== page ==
This is a really excellent reminder of a web basic, which is unfortunately often forgotten as websites add and add and add and in the process become bloated.
“Think of your Web audience as lazy, selfish and ruthless,” said Michael Gold, West Gold Editorial principal quoting usability guru Jakob Nielsen’s apt description of today’s impatient, task-oriented Web audience during his remarks at a recent ONA panel. “Web audiences are on a mission—they’re task-oriented.”
Text matters on the Web from Martin Ricard on Vimeo.
This was very useful. Thanks.
Great video and goes to the heart of why I configure inbound gmail messages to NOT display images or html; I opt to click a button to view things. I’d rather see text…and it’s amazing how many spam-like email broadcasts assume I have the html button default checked. Ditto when subscribing to newsletters; I choose text.
Same here on gmail.
Elsewhere I’ve had some negative reaction on this! From designers (at least that’s what I assume they are). People forget that although image use can be very powerful online, most of the time it plain isn’t.
eg I saw a great post the other day eyetracking headshots which showed an incredible difference if you had the face facing something you wanted to draw attention to, like a call-to-action. If you don’t choose that sort of facial image then the image adds absolutely nothing to the content.
People also often think that style cannot be simply and present content well without gratuitous image use.
What this video is saying is that if you detract from a user’s task when that is to read and digest something then you are not serving their needs.
Personally I’m starting to hate the ‘bloat’ which is happening on many websites, Huffington Post is a good example.
Bloat. Indeed. I picked up my 24″ x 18″ campaign yard signs yesterday. Initial feedback is precisely what I intended: simplicity. My name, a horizontal line, and “city council.” No “councillor-at-large” text, no “vote for” or “elect” modifying text, no slogan text, no large font url text. My name and the office I’m running for.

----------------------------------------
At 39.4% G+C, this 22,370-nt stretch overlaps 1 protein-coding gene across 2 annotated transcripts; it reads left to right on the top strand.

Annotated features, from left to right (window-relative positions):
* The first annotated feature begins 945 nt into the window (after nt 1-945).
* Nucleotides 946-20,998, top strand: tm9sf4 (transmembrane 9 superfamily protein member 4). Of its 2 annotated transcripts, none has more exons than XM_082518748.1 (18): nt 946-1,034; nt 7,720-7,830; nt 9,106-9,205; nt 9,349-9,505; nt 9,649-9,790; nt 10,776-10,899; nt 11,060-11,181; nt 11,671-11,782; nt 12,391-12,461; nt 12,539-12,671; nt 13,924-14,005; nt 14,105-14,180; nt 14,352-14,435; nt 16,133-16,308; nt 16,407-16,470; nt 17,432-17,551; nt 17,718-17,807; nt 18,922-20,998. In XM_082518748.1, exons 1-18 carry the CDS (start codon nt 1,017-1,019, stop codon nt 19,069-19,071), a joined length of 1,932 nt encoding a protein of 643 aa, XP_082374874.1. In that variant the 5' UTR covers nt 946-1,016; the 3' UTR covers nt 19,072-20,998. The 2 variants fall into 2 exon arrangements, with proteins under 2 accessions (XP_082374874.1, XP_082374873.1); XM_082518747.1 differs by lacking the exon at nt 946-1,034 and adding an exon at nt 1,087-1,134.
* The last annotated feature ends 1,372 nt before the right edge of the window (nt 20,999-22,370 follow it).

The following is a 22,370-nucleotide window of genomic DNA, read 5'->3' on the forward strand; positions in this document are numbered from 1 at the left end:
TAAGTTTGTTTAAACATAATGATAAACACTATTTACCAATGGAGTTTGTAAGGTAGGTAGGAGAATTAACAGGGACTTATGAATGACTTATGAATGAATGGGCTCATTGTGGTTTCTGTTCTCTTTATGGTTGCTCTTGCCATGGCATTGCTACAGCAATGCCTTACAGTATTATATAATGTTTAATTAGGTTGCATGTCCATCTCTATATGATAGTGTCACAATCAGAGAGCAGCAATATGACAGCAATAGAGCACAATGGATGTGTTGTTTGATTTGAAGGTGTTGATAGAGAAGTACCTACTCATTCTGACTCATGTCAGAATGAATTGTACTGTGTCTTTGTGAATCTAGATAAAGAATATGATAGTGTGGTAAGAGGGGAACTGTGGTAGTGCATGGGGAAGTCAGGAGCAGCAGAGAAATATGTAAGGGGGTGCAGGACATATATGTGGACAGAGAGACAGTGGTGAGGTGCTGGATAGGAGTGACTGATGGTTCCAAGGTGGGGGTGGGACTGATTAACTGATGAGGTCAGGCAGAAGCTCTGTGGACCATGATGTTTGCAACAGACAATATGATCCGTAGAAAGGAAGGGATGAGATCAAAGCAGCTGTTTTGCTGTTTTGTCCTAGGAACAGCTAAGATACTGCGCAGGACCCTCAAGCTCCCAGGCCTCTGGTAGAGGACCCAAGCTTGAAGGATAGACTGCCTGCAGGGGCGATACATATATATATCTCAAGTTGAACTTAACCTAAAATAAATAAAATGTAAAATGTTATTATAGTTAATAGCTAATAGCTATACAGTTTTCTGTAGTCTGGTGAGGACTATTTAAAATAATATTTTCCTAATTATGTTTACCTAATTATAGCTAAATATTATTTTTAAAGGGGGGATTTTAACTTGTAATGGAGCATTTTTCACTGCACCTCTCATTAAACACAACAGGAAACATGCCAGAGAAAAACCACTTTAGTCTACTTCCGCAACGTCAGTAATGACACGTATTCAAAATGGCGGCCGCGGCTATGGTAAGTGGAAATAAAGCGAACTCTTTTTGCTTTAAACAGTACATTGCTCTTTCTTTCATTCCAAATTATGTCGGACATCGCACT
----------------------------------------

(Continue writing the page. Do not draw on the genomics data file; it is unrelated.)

Last night, it sat across a road from another sign with that bloat. Guess which was more effective for a driver whizzing by with 1 to 3 seconds to look?
Same concept online. If the web visitor stays on a homepage for 30 seconds, keep it simple.
Makes total sense as I’d imagine the #1 aim is to get your name known!
Totally agree….the trick is it is always easier said than done. For example, I should probably cut five features on the home page to get rid of the clutter but not sure what to cut.
Why don’t you run some discount usability tests at the next gathering where a variety of govloop members are present? If I was there I’d love to help as they’re fun (yes I am a usability geek) :}
I did’t think of it like that…this video is very useful.
Speaking of text, where’s the closed captioning on this video?
Stuart – I told Martin of your request on Vimeo.
Exactly. I found it ironic – and annoying – that a post all about how text is king was delivered through video. I read much faster than anyone speaks and get impatient with any kind of video trying to tell or teach me something. I also never have my computer sound on and won’t hear what you’re saying anyway. I’ve started avoiding sites that rely too heavily on video content, because I don’t find them accessible or enjoyable, and I hope the video trend goes away soon. Videos – and photo slideshows – are very overused. It takes more effort to explain something clearly in text, but it’s worth it for your web audience.
Thumbs-up for mentioning this important topic, but thumbs-down on the delivery.
Hi Niva. I understand your point but video does have its uses – in presentations or training for example – and can if used well be a good medium through which to convey information.
FYI – I have written extensively on text issues, here’s some example posts, just before govloop :}
We need to keep in mind that while folk such as Niva can chose how to get their information, people who rely on assistive technology, captioning or audio description need the text, period. Sometimes it isn’t about usability but instead about not excluding anyone from the conversation – which also impacts folks without broadband